Written Specialty Examination Information

INFORMATION ABOUT THE CCMG WRITTEN SPECIALTY EXAMINATION

The Canadian College of Medical Geneticists Written Specialty Examination (Clinical/Laboratory Biochemical Genetics, Cytogenetics, Molecular Genetics) is written every two years in the spring the day following the General Examination.  The purpose of this examination is to test for theoretical knowledge as it relates to a candidate’s chosen specialty.  The examination is designed to ensure that each candidate has obtained a standard minimum competency to practice in genetic diagnostics.

WHAT TO EXPECT?

The Written Specialty Examination will occur the day following the General Examination, usually in mid-May.  The date will be posted on the CCMG website about 6 months prior to the examination.  About two weeks prior to the examination, the candidate will receive a letter stating the examination location and time.  The examination length is 3 hours.

On the day of the examination, the candidate will be asked to check-in with the examination proctor 30 minutes prior to the start time with government-issued photo identification.  A pencil or pen and a non-programmable electronic calculator will be required.  Scrap paper will be provided in the examination room.  The candidate may bring in a bottle of water; however, the candidate should refrain from bringing in snacks as this causes a disturbance to the other candidates in the room.  All other possessions must be left at the front of the room with the proctor.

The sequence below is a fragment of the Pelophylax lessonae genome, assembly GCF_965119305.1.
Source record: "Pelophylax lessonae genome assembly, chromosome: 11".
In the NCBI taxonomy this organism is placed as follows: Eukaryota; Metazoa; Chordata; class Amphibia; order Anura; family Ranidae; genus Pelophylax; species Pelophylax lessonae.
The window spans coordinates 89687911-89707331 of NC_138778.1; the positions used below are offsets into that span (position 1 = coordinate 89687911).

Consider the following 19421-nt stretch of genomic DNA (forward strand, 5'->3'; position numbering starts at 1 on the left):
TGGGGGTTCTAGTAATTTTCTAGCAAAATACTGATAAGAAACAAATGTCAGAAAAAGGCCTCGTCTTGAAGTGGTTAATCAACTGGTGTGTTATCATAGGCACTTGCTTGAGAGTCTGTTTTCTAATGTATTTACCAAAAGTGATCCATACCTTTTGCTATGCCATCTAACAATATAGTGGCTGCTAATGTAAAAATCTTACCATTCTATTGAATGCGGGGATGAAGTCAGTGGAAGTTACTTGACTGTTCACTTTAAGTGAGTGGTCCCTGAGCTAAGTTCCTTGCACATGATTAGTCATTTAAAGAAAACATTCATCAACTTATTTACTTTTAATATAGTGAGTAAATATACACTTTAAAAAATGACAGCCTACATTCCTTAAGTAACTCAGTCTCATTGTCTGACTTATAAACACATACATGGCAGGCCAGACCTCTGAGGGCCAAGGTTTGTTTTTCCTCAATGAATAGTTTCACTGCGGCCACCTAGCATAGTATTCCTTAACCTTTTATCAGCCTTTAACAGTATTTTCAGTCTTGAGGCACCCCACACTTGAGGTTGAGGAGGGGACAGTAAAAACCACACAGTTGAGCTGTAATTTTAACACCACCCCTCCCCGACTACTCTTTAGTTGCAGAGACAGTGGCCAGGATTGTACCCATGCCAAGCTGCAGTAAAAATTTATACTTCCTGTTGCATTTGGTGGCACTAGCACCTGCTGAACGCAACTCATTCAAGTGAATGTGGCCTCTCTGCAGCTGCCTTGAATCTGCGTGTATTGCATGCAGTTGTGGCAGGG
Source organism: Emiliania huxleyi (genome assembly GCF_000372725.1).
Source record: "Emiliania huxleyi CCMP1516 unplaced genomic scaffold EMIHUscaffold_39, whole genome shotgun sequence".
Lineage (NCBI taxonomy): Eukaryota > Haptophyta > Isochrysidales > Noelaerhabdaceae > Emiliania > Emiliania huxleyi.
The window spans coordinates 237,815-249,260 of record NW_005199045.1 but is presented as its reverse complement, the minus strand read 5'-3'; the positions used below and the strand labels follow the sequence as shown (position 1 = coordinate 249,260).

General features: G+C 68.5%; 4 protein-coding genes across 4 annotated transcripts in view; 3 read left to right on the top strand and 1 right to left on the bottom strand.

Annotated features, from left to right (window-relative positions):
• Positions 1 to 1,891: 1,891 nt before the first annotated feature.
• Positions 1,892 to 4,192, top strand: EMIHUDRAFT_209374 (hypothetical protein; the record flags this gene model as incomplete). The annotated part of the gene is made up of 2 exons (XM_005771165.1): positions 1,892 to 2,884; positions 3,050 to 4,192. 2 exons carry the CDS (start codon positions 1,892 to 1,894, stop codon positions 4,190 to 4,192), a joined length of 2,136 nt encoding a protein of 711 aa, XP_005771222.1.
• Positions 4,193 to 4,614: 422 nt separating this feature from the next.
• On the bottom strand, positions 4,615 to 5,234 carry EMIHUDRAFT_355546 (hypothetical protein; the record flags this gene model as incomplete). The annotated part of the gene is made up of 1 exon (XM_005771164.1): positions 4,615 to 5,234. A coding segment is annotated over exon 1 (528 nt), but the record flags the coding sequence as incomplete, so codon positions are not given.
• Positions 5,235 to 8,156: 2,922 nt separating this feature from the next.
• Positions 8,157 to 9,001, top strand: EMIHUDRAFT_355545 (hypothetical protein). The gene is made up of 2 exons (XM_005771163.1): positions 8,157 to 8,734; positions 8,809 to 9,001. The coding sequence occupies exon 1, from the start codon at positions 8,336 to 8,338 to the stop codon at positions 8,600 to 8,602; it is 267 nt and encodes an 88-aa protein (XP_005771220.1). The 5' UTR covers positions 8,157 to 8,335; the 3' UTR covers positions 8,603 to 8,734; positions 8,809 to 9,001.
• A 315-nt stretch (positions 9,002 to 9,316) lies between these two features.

Candidates will be provided with the question booklet along with blank answer booklets and scrap paper.  Ensure all of the answer booklets have your candidate ID number on them.  If the French examination was requested, the English version will also be provided for reference.  The examination is composed of a combination of short and long answer questions.  At times a candidate may be given an option (e.g. answer EITHER question 1 or 2); therefore, candidates should read the instructions carefully.  As the examination is long, it is suggested that the candidates pace themselves, ensuring they have left adequate time for all questions.  Handwriting should be as neat as possible, as illegible writing cannot be marked.  The question booklet and scrap paper will be collected and shredded by the proctor immediately following the examination and will not be marked.

Candidates will not receive their pass/fail status for the Written Specialty Examination until approximately 4 weeks after the OSLE examinations are completed.  Each Written Specialty Examination question is assigned a competency cut-off to ensure that the passing grade reflects minimum competency.